|Publication number||US5124631 A|
|Application number||US 07/513,682|
|Publication date||Jun 23, 1992|
|Filing date||Apr 24, 1990|
|Priority date||Apr 26, 1989|
|Also published as||CN1047150A|
|Publication number||07513682, 513682, US 5124631 A, US 5124631A, US-A-5124631, US5124631 A, US5124631A|
|Original Assignee||Seiko Epson Corporation|
|Export Citation||BiBTeX, EndNote, RefMan|
|Patent Citations (10), Referenced by (14), Classifications (8), Legal Events (4)|
|External Links: USPTO, USPTO Assignment, Espacenet|
This invention relates generally to voltage regulators and more particularly to voltage regulators for integrated circuits requiring low voltage and low power consumption.
FIG. 2 shows an example of a prior art voltage regulator for a clock IC requiring low voltage and low current consumption. The reference voltage is formed by a p-channel insulated gate field-effect transistor (IGFET) 206 whose gate and drain are connected and a constant current source 201. By designing the β of transistor 206 relatively large, the voltage VDD -V1, expressed as V1, becomes nearly equal to the threshold voltage VT206 +α of the transistor 206. The output of operational amplifier (OP-AMP) 202 is impressed on the gate of transistor 204. Where the threshold voltage of the n-channel MOS transistor 216 whose gate and drain are connected is VT216, the voltage VT216 +α is output as the potential difference between V1 and V2. Source 203 is a constant current source for transistor 216.
Considering the overall operation of the circuit of FIG. 2, the voltage VDD -(VT206 +VT216 +α") is output to the terminal, VOUT, and when VDD is considered as the reference voltage, this output a constant voltage, i.e., the sum of voltages of the threshold voltage of p-channel transistor 206 and the threshold voltage of n-channel transistor 216 becomes the output, VOUT.
FIG. 3 shows a graph in which the voltage sums of VT206 +VT216 and the constant voltage output, VOUT, of the prior art circuit of FIG. 2 are plotted respectively on the horizontal axis and the vertical axis of the graph. In the figure, (a) shows the case in which the threshold voltage (VTP below) of the p-channel transistor and the threshold voltage (VTN below) of the n-channel transistor are both high, (b) shows the case in which VTP is high and VTN is low, (c) shows the case in which VTP is low and VTN is high, and (d) shows the case in which both VTP and VTN are low. These values are idealistically considered to be a straight line condition, as represented by the doted line in FIG. 3. However, actual measured data shows that the threshold voltage (VTH) of OP-AMP 202 also varies at the same time while the conductance coefficient β of transistor 206 also fluctuates so that they vary from the ideal straight line condition as illustrated in FIG. 3.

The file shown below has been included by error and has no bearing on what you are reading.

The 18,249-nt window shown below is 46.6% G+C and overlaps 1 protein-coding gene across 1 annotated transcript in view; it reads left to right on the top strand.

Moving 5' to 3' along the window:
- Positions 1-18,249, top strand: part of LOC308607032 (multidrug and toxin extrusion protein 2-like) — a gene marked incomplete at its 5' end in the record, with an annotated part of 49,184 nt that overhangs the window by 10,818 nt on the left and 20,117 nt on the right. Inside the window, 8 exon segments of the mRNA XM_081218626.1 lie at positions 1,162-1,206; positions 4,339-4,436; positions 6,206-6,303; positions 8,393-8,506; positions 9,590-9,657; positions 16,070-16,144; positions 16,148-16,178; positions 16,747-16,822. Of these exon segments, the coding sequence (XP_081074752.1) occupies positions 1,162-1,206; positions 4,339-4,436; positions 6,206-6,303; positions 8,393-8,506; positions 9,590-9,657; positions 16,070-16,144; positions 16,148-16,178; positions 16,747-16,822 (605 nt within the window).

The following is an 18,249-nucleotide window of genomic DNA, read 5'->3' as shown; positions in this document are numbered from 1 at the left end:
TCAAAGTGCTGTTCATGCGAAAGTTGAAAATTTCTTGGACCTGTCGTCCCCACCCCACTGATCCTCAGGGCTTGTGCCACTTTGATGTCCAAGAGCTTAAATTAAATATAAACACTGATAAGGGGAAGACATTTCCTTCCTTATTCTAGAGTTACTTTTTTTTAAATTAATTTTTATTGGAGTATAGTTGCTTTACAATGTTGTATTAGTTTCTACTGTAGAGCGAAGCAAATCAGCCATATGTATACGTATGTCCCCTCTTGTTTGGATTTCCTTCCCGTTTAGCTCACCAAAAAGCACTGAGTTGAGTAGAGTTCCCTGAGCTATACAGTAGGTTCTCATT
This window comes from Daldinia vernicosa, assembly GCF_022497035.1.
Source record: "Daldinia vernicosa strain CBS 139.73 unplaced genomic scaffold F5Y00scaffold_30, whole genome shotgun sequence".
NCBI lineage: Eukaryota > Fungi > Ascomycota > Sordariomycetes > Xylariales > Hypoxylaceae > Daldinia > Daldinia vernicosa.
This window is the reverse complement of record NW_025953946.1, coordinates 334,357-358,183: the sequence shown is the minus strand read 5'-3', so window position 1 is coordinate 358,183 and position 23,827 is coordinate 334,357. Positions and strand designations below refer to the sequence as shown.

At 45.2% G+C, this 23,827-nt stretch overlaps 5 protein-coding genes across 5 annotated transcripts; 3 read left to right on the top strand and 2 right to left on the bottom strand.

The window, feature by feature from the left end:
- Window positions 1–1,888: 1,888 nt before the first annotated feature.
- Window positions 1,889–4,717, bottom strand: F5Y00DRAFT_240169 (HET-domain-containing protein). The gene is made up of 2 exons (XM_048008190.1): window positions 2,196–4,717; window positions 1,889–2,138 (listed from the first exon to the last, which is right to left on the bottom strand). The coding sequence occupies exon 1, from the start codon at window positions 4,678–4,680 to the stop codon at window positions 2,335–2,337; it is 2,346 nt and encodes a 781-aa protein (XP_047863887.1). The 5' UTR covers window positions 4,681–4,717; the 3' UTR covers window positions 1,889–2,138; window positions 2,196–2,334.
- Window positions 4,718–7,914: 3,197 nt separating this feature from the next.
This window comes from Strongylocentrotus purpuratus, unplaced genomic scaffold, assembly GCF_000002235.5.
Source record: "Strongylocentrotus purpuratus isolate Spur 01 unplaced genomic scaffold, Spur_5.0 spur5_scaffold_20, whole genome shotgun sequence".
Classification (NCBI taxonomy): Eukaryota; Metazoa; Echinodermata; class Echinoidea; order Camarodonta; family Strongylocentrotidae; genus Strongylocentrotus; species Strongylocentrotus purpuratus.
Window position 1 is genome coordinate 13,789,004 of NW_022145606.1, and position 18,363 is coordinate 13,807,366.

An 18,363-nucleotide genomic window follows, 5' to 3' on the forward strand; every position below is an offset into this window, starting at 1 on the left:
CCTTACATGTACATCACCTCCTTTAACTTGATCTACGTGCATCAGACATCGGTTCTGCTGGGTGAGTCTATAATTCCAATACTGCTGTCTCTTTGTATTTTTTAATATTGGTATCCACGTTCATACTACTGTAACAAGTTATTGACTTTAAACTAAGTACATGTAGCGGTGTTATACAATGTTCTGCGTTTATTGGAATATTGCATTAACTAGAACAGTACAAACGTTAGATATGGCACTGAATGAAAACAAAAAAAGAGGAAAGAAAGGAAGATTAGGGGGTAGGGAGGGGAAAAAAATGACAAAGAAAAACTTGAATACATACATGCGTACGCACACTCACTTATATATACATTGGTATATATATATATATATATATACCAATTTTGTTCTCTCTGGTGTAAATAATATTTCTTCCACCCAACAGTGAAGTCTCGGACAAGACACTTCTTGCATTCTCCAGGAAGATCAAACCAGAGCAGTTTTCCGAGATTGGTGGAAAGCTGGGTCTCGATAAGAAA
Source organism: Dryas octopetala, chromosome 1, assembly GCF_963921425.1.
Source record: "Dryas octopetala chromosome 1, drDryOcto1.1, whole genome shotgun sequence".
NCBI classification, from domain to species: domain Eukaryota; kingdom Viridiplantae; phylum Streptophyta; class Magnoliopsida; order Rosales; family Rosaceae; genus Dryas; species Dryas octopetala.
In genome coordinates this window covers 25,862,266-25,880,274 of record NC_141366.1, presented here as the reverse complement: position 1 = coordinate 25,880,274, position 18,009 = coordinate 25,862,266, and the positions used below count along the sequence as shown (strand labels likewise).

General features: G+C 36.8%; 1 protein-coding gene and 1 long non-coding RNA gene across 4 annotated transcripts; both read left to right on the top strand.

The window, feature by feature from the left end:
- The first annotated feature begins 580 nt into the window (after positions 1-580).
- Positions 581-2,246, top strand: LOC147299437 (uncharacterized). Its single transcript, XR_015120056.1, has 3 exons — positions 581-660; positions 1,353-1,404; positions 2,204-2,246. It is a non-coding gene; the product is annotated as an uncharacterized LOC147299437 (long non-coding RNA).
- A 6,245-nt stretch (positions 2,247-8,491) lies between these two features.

When a CMOS oscillation circuit is connected as the load to the output of the circuit of FIG. 2, the oscillation start/stop voltage is proportional to SVTH, assuming ΣVTP +VTN =ΣVTH. Considering that the current consumption is inversely proportional to ΣVTH, on an ideal straight line condition, when VTH rises, for example, the oscillation start/stop voltage rises and the current consumption drops. However, since the power source of the oscillation circuit is being supplied from a voltage regulator, the power source output also rises, and when considered overall, the oscillation start/stop voltage does not rise. Also, if VTH drops, the oscillation start/stop voltage should drop and the current consumption will rise. However, since the constant voltage also drops, overall, the two values hardly change at all.
That is, a stable oscillation circuit can be supplied with respect to VTH, but actually the constant voltage output is shifted from the ideal straight line condition, and the nonlinear portion results in a drop in yield.